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Home > Medical Services > Heart & Vascular > Tests & Diagnosis > CT Coronary Angiography
Ultrafast computed tomography (CTA) is a non-invasive imaging technique used to create three-dimensional pictures of your beating heart. The electron-beam CT uses a scanning electron beam that can take very rapid pictures of the heart, timed to coordinate with your heart beat. This speed allows the cardiologist to actually see the working heart, and to measure the size and volume of the right and left ventricles, the muscle mass in the left ventricle, and the status of the coronary arteries.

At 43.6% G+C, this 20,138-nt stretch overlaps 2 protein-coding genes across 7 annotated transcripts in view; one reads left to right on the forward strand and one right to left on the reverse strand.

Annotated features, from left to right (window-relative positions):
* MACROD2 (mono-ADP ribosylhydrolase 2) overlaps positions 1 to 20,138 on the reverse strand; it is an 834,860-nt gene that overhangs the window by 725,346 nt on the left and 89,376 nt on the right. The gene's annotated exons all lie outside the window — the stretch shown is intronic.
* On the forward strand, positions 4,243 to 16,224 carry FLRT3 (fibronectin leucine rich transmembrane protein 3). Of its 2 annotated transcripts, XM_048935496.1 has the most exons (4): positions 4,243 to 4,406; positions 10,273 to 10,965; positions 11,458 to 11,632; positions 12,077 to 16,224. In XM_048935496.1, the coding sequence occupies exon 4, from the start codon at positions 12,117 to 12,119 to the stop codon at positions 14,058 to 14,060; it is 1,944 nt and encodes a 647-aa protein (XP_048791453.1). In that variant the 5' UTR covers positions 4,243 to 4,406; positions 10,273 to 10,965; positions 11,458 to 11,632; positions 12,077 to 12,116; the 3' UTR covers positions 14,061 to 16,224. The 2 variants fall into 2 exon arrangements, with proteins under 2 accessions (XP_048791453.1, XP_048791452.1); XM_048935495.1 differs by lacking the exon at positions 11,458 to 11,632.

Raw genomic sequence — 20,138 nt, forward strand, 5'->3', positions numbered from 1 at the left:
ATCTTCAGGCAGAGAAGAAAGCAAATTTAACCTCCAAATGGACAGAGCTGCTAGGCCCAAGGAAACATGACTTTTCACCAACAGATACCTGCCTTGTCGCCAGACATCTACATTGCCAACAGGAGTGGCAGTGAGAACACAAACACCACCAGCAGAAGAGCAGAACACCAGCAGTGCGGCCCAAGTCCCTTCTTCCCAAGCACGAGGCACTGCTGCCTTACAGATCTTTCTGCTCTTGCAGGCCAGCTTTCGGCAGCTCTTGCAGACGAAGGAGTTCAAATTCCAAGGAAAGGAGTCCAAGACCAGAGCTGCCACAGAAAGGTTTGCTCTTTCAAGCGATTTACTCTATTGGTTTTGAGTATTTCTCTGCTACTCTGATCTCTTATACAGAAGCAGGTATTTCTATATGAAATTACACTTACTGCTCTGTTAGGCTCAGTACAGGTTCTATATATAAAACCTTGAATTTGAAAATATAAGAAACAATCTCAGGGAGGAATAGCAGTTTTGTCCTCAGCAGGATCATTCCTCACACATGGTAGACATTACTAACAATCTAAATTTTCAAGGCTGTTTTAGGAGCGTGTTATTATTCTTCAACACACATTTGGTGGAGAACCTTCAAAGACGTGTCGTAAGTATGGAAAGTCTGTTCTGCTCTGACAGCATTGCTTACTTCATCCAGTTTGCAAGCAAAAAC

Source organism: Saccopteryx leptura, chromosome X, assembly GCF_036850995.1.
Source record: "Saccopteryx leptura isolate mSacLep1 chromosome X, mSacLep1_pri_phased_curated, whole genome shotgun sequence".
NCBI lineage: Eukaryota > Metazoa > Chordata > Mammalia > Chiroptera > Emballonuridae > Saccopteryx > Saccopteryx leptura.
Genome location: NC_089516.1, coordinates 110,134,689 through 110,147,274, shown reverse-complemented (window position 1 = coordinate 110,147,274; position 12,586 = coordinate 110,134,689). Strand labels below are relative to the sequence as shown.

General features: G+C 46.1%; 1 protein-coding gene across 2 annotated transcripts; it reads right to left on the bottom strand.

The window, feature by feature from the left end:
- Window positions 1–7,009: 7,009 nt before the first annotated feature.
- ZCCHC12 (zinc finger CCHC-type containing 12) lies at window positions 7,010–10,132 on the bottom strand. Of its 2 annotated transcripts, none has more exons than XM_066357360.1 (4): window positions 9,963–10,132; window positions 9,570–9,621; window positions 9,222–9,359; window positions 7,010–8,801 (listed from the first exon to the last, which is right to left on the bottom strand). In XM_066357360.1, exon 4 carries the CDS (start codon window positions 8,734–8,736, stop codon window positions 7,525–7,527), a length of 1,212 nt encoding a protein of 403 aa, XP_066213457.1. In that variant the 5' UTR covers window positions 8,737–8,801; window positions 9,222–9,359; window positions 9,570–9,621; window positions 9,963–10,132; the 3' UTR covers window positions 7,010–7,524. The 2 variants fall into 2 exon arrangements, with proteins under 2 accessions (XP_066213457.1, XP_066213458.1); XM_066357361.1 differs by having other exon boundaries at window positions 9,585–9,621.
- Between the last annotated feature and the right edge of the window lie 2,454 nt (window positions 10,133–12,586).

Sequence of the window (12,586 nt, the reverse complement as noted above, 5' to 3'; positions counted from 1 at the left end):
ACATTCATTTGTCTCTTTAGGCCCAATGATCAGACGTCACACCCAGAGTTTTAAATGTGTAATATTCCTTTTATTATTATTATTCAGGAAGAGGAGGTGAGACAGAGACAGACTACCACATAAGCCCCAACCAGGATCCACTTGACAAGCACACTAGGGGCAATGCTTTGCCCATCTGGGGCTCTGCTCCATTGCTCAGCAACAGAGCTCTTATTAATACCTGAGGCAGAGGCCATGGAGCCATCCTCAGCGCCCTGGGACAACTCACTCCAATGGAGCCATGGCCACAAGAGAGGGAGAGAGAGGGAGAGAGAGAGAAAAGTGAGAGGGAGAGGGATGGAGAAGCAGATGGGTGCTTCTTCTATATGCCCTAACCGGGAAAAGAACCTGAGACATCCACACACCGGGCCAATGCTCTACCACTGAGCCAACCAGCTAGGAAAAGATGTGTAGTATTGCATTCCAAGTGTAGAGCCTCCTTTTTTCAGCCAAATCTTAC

Coronary CTA is used to detect the earliest of heart artery narrowings, before symptoms occur. The scan is sensitive enough to identify the early stages of coronary plaque formation.
Ultrafast CT scans are also being used to rapidly diagnose other cardiac related conditions, including aortic dissection, pulmonary embolism, restenosis after angioplasty, and the effectiveness of heart surgery or medical therapy. Additionally, ultrafast CT scanning is valuable in an emergency room setting because of its speed.
Studies have shown that these tests may be of some value in predicting future risk for heart attack, especially when combined with other markers of cardiac risk such as the Framingham coronary risk profile. Evidence for early coronary plaque might lead a physician to recommend additional testing, such as a nuclear stress test, coronary angiography, or exercise stress test.
Because the test involves radiation exposure, women who are or may be pregnant should not have the test done.